RE: [OT] Debian advocacy for Smart but Scared People With Lives
Totally makes sense all you said.
I have continued to be a primary Windows user with little thought of
changing over to using a Unix workstation, even though I have had them
before and am familiar with a lot of the trappings and what can and can't be
done. I viewed my approach as pretty powerful since I was able to utilize
the strengths of both platforms and minimize weaknesses.
Only now, am I really considering migrating completely away from Windows.
This is for two main reasons.
A) Not just the security issues of a windows environment (any piece of
software is likely to have exploitable bugs) but MS's handlings of these
issues and the problems that occur when trying to patch your system.
B) There are more than enough tools available in the open source environment
that there are options for all of the critical apps that I use frequently
that are actually quality choices. The only time I should need to boot into
Windows is when working with a vendor or content provider that has not
bothered to make sure that their site or software works on all platforms.
I have made the decision to stop updating my XP system automatically. I am
very leary of SP2. I know, as a system administrator, that an unpatched
system is going to bite you big sooner or later. So, in my eyes, the option
of migrating over to Linux and getting acquainted with all new applications
and rebuilding the way I work is much more attactive and has more long term
viability than trying to maintain my various Windows machines.
These same issues really apply to everyone who uses Microsoft products. In
order to survive, Microsoft is going to have reduce the cost and worry
associated with keeping a windows box up to date and also provide the fixes
necessary to keep them up to date. Despite their announcements that
security was going to be on the forefront for them, their implementations
have been clumsy and heavy handed.
As the Linux workstation grows in popularity, which it will, people's
evaluation of the equation between cost of migration vs. hassle of dealing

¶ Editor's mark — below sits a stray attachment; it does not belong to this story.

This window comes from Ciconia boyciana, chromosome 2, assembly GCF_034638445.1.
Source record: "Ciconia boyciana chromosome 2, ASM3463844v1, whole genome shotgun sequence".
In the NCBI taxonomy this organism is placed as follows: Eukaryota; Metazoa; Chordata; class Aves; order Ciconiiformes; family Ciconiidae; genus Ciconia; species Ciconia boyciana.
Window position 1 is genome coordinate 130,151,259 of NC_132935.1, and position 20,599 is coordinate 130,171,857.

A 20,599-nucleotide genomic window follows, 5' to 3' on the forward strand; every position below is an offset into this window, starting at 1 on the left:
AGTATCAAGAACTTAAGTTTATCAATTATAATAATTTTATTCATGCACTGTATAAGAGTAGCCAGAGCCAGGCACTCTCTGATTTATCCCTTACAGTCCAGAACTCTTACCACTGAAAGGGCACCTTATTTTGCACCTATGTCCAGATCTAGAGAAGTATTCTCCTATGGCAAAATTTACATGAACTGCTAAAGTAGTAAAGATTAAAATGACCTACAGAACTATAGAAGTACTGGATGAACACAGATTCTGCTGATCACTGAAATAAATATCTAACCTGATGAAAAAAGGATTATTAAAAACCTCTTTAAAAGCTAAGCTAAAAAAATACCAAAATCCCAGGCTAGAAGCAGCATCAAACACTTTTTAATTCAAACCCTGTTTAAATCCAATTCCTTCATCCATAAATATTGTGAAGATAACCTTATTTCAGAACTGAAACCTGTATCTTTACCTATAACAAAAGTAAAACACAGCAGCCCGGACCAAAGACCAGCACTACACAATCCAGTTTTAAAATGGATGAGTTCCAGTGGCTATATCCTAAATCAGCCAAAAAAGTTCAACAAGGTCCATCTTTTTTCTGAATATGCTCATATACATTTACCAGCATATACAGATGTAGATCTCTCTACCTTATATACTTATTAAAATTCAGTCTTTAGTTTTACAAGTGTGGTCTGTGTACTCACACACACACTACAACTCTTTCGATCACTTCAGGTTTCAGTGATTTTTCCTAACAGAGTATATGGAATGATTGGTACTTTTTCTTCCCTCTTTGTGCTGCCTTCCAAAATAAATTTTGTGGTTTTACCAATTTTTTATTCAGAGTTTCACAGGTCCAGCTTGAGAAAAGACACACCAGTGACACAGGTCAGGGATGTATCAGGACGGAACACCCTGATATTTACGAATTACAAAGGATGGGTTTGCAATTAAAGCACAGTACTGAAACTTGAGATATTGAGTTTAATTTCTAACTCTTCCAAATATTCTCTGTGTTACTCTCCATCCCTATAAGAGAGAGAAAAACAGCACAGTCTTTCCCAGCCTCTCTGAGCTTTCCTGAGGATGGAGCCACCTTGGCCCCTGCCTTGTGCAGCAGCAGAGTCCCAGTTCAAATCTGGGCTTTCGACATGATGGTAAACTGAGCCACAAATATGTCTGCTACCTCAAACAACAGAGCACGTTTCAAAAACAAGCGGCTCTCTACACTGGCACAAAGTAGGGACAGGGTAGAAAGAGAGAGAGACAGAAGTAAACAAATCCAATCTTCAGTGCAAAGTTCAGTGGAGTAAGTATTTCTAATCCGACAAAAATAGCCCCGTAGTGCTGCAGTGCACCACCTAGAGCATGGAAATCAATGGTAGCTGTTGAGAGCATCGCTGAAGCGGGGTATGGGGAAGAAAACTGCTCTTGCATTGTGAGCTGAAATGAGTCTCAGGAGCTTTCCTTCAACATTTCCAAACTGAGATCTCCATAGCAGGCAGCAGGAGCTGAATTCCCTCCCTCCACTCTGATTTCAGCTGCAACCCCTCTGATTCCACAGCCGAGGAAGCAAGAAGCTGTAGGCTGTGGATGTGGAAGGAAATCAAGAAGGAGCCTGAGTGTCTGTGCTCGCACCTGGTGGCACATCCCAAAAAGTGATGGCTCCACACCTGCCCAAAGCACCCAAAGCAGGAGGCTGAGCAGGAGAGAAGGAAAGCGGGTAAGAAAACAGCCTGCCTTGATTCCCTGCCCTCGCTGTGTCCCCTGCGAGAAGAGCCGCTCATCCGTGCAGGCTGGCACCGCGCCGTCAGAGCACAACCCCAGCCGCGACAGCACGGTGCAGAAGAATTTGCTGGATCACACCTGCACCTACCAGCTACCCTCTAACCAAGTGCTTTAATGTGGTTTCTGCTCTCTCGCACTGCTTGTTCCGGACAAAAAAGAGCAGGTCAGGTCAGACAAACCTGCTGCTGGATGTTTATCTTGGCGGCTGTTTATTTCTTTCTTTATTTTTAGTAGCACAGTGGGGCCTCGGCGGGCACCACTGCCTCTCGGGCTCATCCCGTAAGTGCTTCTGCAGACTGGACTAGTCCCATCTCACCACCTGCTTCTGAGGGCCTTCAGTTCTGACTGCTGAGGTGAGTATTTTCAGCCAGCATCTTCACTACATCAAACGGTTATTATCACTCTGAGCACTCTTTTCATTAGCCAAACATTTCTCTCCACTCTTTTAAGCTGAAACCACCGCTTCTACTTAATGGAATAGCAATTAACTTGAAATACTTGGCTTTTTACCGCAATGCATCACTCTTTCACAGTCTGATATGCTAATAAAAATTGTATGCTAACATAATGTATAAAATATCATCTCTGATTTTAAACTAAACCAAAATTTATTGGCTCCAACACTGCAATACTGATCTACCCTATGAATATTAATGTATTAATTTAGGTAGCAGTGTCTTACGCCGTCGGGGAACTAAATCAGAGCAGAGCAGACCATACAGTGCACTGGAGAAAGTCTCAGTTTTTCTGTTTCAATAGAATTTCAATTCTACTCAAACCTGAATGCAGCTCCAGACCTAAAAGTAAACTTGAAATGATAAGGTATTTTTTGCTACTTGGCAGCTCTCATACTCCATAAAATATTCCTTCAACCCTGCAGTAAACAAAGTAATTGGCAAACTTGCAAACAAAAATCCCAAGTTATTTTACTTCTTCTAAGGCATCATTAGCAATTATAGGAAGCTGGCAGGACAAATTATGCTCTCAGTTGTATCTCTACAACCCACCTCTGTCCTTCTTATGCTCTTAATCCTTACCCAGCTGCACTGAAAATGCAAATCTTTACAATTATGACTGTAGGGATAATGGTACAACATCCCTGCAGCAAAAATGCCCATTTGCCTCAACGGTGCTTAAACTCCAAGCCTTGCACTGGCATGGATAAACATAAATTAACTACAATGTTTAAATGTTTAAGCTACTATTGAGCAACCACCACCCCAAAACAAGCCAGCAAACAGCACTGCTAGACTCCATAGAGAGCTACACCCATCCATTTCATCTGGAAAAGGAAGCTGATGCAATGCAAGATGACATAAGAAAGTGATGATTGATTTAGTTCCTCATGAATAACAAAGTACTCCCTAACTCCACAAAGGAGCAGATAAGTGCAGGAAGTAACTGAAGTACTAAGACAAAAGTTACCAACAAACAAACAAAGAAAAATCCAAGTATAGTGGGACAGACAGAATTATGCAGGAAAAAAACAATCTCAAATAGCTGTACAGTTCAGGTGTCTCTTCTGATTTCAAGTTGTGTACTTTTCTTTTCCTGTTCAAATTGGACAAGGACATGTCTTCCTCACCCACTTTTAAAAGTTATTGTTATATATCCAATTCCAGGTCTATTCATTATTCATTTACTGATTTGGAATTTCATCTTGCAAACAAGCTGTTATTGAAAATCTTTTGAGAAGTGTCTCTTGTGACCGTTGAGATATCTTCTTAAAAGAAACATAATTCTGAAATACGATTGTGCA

with Microsoft will tip.
It will be a bit of a sales job to get people to see the dangers and hassles
associated with dealing with a platform that has a sort of 'damned if you
do, damned if you don't' feel to its update procedures. They may not have
enough knowledge to see how hampered they are and how much better a
computing experience could be. A lot of people won't see it and you may
have to let them flounder until they realize they deserve more.
I hope my little dissertation helps.
From: William Ballard [mailto:firstname.lastname@example.org]
Sent: Thursday, October 21, 2004 12:28 PM
Subject: Re: [OT] Debian advocacy for Smart but Scared People With Lives
On Thu, Oct 21, 2004 at 12:16:21PM -0700, Gilbert, Joseph wrote:
> session and found that KDE had autodetected my sound card.
You may want to
> have them give Sarge a try. It may be a lot easier than even
> keep in mind, that is a may. :-)
This isn't a technical thing, so much as a motivation thing. I
remember the 3-4 years I was aware of things like "apt-get" and
and "Microsoft Security bugs" and just couldn't be bothered to switch.
I remember exactly what went through my mind: (1) I already know how to
do cool things, it's scary to stop doing the cool things I already know
how to do; (2) even if it's cool, why should I work so hard when I'm
already cool and know how to run things like CygWin?; (3) why
wierd Linux people just get a job like me and get an MSDN subscription;
I've got all the stuff I need for free; why do I care?
And I spent a month getting all Debian's eyecandy and hardware
acceleration working. And mutt was ridiculous at first compared to
Outlook. Now of course, I see the world very differently, but I just
don't know how to make someone else motivated to make this leap of
Of course they'll like it -- but they just need to be nudged. And I
don't want to piss them off by making them do something they don't want
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